Strangers on a stage

Lob’s band Instagon plays musical chairs going on 18 years

Instagon’s Lob sometimes finds himself up against the wall trying to put together lineups for gigs.

Instagon’s Lob sometimes finds himself up against the wall trying to put together lineups for gigs.


Instagon plays with his other band Garage Jazz Architects, plus Ritual Waste and Odd Moniker this Friday, May 6, 8:30 p.m. at Naked Lounge Downtown, 1111 H Street; $5.

Bizarre, free-form Sacramento jam band Instagon is never the same band twice. In the 18 years the band has existed, it’s played 568 shows and has had more than 565 different people be in the band at one time or another. Lob, the one and only consistent member of Instagon, describes it as “the band you cheat on your band with.”

“I’ve never had the same players on stage ever,” he said. “There’s lots of people that have played numerous times, but never the exact same lineup on stage.”

There are no rehearsals or any pre-written songs, either. Lob, who is the lead bass player, gives them riffs to play off, teaches them a few basic cues, and tells them to have fun and go at it. What comes next depends entirely on the chemistry of the musicians that night.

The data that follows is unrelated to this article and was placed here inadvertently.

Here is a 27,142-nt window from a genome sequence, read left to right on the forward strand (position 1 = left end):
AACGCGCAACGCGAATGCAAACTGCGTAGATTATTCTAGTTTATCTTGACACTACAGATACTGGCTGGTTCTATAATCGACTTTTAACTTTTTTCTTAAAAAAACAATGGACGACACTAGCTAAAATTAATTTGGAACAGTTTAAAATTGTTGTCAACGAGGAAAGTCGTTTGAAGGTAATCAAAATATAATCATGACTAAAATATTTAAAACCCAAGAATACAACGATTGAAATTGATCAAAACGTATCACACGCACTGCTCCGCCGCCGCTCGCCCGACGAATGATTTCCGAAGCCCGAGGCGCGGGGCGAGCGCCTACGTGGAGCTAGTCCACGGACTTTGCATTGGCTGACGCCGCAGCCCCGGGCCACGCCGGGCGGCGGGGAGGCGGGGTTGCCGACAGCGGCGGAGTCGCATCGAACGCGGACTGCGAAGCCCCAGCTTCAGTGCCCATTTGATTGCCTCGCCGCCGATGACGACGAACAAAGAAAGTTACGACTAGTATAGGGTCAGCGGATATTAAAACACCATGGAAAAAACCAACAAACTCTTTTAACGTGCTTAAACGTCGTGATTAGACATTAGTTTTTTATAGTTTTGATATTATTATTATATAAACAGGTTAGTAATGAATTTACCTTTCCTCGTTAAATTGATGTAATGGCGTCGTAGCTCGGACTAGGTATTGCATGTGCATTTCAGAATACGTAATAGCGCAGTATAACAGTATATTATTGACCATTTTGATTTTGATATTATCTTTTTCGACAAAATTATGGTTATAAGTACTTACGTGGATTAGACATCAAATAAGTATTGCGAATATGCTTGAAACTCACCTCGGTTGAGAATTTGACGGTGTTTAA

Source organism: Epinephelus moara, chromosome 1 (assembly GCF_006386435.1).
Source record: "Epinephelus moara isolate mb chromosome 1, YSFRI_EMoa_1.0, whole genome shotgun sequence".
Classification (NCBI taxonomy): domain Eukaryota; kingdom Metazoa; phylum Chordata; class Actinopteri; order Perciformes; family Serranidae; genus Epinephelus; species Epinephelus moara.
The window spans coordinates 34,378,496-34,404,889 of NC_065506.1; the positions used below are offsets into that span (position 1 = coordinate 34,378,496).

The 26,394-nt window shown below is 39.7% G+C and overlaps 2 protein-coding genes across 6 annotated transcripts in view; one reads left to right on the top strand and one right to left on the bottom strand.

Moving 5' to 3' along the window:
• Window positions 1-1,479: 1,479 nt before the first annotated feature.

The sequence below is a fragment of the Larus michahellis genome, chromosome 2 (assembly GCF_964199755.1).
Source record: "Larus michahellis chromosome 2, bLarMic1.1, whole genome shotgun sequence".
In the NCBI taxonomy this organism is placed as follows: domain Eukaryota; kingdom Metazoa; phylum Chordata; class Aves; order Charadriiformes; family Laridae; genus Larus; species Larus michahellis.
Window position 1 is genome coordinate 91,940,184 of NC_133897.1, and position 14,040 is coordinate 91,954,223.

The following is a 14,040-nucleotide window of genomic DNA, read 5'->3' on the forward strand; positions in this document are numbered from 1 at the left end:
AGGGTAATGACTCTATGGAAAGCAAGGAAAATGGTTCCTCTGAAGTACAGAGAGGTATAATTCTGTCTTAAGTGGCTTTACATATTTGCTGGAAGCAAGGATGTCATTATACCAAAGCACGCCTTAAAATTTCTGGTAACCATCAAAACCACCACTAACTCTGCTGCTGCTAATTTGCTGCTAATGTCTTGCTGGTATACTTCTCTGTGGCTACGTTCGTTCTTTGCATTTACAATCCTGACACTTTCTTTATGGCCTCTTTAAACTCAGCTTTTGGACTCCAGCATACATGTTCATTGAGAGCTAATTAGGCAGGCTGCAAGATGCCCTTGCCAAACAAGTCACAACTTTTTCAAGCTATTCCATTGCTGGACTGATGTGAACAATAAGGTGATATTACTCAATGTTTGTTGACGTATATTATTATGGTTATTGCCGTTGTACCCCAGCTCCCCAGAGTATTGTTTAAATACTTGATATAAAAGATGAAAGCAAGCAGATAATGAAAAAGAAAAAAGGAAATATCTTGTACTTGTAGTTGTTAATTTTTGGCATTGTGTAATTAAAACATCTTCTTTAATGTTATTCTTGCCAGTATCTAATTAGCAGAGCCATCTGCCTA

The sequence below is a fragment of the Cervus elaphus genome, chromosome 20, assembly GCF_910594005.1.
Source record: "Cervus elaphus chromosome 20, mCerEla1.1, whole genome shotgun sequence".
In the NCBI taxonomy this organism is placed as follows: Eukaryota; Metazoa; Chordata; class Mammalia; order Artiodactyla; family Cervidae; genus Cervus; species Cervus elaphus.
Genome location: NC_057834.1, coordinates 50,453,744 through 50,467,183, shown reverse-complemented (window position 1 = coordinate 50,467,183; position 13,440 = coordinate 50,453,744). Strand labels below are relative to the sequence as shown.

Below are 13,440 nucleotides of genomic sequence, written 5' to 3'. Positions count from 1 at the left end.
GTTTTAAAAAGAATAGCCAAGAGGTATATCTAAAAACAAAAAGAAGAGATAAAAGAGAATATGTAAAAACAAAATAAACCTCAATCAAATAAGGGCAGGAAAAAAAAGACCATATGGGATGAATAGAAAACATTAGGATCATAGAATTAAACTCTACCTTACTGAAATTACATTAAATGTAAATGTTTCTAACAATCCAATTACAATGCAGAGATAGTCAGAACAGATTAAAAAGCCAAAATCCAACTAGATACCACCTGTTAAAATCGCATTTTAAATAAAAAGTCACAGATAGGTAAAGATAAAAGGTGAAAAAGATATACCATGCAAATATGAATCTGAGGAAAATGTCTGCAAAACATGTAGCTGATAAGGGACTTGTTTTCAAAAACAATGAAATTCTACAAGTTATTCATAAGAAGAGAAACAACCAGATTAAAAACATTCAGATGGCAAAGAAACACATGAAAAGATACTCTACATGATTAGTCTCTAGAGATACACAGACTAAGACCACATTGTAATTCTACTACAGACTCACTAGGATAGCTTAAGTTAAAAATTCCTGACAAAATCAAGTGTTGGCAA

People that have played in Instagon run the gamut from brand-new musicians to seasoned professionals. Some bigger names include Greg Ginn (from Black Flag), Rikk Agnew (from Social Distortion, D.I.), Jim Kaa (from the Crowd), Stoo Odom (from the Graves Brother Deluxe), Tomoharu “Gian” Ito (from Electric Eel Shock) and even the guys from Sublime.

The resulting musical experiment may be something jazzy, noisy, ambient, rocking, surf, punk rock, dark, twisted, goofy or anything at all. It might even be a little of everything. But whatever it is, it will be unrepeatable, which is exactly what Lob wants.

“It’s kind of like what the Grateful Dead has. They have this thing on stage that happens that doesn’t happen on their records. Anybody that’s ever seen the Grateful Dead will tell that to you,” Lob said.

Unlike the Grateful Dead, who also have actual, rehearsed songs, Instagon’s set is completely jam-based. It can be rather intense for an audience.

“Sometimes it’s a little hard to interact with the audience. It’s a little different than they’re expecting. It’s a little self-indulgent,” Lob said.

In order to conduct such a weird fluctuating musical project, Lob is always on the lookout for new people to play with. Sometimes he’ll see potential members when he’s watching new, interesting bands.

“Some players are young, and I give them that opportunity ’cause they’ve never gotten to jam with a band,” said Lob.

One such person is Kevin Ian from the Sacramento post-punk band the Common Men. He’s played in Instagon twice. Lob saw the Common Men play, liked Ian’s creative approach to the guitar and wanted to see what he could do in a setting with a lot less structure.

“He plays a wall of pedals. He’s like, ‘I can do whatever I want with my pedals?’ I’m like, ‘Yeah.’ He had a lot of fun,” Lob said.